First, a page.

We are all more conscious about the environmental impact of the food we eat, how we travel and the clothes we buy – but many of us won’t have given a second thought to the alcohol we consume.
At every stage of alcohol production there is an environmental footprint: from growing the raw ingredients, to manufacturing; through to packaging and transporting the finished product. As the population of the world grows, so does the demand – on land – to produce food to sustain people.
So, when land is given over to growing crops for alcohol production, this clearly reduces food-growing capacity. Unlike food, alcohol is not essential to life, resulting in a perverse situation where growing rice and potatoes for alcohol production is prioritised over supplying those who need these foods in many parts of the world.
It is not just land that is scarce – water supply is at a premium in many regions across the globe. As global consumption of alcohol increases, so does the demand for water used to irrigate crops, and in the manufacture of alcohol. One 500ml bottle of beer uses 148 litres of water – and a single 125ml glass of wine, 110 litres. Alcohol is a thirsty product.
Most crops will be sprayed with pesticides to improve yield and decrease disease; which, again, uses up natural resources and contributes to pollution of local waterways, as the chemicals in these pesticides find their way into nearby water courses – not to mention the considerable energy used in brewing beer and distilling spirits.
Toxic waste from alcohol production is a concern. For every litre of tequila produced, there is 5 kilos of pulp and 11 litres of acidic waste – both contaminate soil and water in the regions of Mexico involved in production.
Likewise, as tequila can only be produced in Mexico, despite being widely available around the world; physically distributing the drink uses considerable energy which contributes to pollution and environmental damage.
Packaging and refrigeration of alcohol products also comes with an environmental cost. While there is clearly scope to recycle aluminium cans and glass bottles, 50 per cent of these in the UK end up in landfill, with 50 billion cans reaching the same destination in America.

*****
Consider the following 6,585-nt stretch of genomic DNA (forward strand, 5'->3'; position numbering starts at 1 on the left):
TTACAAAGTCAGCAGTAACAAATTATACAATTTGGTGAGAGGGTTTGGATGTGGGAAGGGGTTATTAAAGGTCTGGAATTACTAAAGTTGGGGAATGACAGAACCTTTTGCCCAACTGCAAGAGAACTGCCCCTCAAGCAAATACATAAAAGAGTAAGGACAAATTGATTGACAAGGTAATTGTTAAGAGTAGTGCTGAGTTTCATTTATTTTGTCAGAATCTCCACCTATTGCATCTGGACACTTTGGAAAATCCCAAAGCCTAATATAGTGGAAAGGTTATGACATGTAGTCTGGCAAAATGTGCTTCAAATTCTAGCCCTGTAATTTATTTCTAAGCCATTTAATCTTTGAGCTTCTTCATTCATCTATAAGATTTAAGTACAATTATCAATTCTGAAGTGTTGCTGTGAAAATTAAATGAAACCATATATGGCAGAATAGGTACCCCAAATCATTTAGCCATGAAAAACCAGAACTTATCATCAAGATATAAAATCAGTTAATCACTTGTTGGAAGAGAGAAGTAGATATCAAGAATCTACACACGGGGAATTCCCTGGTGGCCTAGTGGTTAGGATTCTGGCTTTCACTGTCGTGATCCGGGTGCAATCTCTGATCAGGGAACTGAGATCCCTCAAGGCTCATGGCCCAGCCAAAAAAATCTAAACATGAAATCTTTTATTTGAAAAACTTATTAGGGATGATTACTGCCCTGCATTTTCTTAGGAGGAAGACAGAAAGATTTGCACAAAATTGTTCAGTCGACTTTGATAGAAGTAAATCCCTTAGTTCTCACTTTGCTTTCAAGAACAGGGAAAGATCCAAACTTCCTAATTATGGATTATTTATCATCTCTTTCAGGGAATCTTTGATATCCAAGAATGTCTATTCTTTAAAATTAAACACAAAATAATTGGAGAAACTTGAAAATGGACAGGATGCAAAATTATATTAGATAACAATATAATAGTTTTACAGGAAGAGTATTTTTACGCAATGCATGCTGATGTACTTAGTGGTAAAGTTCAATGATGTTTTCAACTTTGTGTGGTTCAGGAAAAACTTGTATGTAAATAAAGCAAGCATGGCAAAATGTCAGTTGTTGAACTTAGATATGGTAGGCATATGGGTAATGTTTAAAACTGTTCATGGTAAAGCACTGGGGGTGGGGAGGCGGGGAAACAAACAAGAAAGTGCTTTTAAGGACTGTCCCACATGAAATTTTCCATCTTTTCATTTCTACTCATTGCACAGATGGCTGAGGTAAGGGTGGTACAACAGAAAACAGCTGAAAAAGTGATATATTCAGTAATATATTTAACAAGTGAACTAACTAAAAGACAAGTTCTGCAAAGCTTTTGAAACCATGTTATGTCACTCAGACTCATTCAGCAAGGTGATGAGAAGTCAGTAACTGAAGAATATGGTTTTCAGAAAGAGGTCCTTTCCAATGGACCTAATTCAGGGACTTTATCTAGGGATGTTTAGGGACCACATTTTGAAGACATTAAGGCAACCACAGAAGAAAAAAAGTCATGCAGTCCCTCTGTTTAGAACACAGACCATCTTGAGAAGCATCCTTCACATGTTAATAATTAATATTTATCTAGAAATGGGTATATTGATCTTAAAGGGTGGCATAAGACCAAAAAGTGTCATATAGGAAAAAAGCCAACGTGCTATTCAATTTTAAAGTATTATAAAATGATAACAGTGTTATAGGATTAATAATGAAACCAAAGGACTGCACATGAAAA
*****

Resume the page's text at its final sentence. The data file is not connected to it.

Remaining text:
Overall, there is a rule of thumb suggesting that the higher the alcoholic content of a drink, the greater its carbon footprint. So, any change in trends or preference for types of alcohol, has an associated environmental impact. In the UK, the increasing popularity of wine and spirits in recent years has come with a greater cost to the environment than our previous preference for lower alcoholic drinks, like beer and cider.
As with so many aspects of alcohol consumption, little policy attention is paid to alcohol other than exploring ways that access to the drug can be improved either by reducing duty or extending opening hours and supply. We are currently in an environmental policy void in the UK – and in a state of denial about the significant environmental impact that alcohol has on our environment.
This would be relatively easy to change, just like clothes, or food, we could insist that manufacturers provide consumers with information about the carbon footprint of their products; so we can make an informed choice. This would provide an immediate incentive for the industry to reduce the environmental cost at every stage from crops to containers.
Alas, there is not yet any political will to disturb the cosy relationship between government and industry: an alliance that is gaining strength almost as fast as our desire to drink increasingly potent forms of alcohol.
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